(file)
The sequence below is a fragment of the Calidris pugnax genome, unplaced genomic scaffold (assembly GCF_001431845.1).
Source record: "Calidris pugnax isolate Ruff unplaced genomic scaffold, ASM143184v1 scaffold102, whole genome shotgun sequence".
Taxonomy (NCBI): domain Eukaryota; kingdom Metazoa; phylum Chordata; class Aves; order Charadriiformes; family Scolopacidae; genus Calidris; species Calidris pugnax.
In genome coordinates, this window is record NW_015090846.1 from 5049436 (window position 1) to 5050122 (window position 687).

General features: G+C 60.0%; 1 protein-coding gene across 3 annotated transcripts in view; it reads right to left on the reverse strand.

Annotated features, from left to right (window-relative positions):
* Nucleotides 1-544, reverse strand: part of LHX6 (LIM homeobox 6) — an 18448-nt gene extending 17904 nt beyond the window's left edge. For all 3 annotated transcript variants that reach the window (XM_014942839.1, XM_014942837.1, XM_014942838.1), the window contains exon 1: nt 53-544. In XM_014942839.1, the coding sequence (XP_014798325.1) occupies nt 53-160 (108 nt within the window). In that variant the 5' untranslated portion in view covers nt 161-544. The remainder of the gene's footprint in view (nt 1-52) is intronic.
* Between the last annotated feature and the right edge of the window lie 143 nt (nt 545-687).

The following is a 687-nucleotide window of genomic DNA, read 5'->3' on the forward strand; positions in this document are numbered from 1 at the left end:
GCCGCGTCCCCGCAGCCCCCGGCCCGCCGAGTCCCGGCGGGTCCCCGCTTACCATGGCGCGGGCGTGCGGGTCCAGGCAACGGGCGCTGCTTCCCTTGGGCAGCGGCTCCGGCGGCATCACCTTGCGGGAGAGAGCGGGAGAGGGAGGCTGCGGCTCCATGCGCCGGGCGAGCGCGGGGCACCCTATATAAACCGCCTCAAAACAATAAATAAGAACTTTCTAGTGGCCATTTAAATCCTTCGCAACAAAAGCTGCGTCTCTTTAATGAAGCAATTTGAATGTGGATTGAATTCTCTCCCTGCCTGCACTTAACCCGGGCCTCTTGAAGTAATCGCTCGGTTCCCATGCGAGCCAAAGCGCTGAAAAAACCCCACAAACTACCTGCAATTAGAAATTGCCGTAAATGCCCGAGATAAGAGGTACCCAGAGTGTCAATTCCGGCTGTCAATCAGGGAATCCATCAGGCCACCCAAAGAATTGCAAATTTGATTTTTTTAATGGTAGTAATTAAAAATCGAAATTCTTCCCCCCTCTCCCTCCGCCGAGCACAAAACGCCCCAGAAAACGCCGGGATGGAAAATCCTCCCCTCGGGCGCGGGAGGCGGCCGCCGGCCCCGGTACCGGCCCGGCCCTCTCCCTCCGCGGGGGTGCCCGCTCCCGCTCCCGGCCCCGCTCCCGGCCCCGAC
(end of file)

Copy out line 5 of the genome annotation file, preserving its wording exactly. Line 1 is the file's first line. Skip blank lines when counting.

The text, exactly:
General features: G+C 60.0%; 1 protein-coding gene across 3 annotated transcripts in view; it reads right to left on the reverse strand.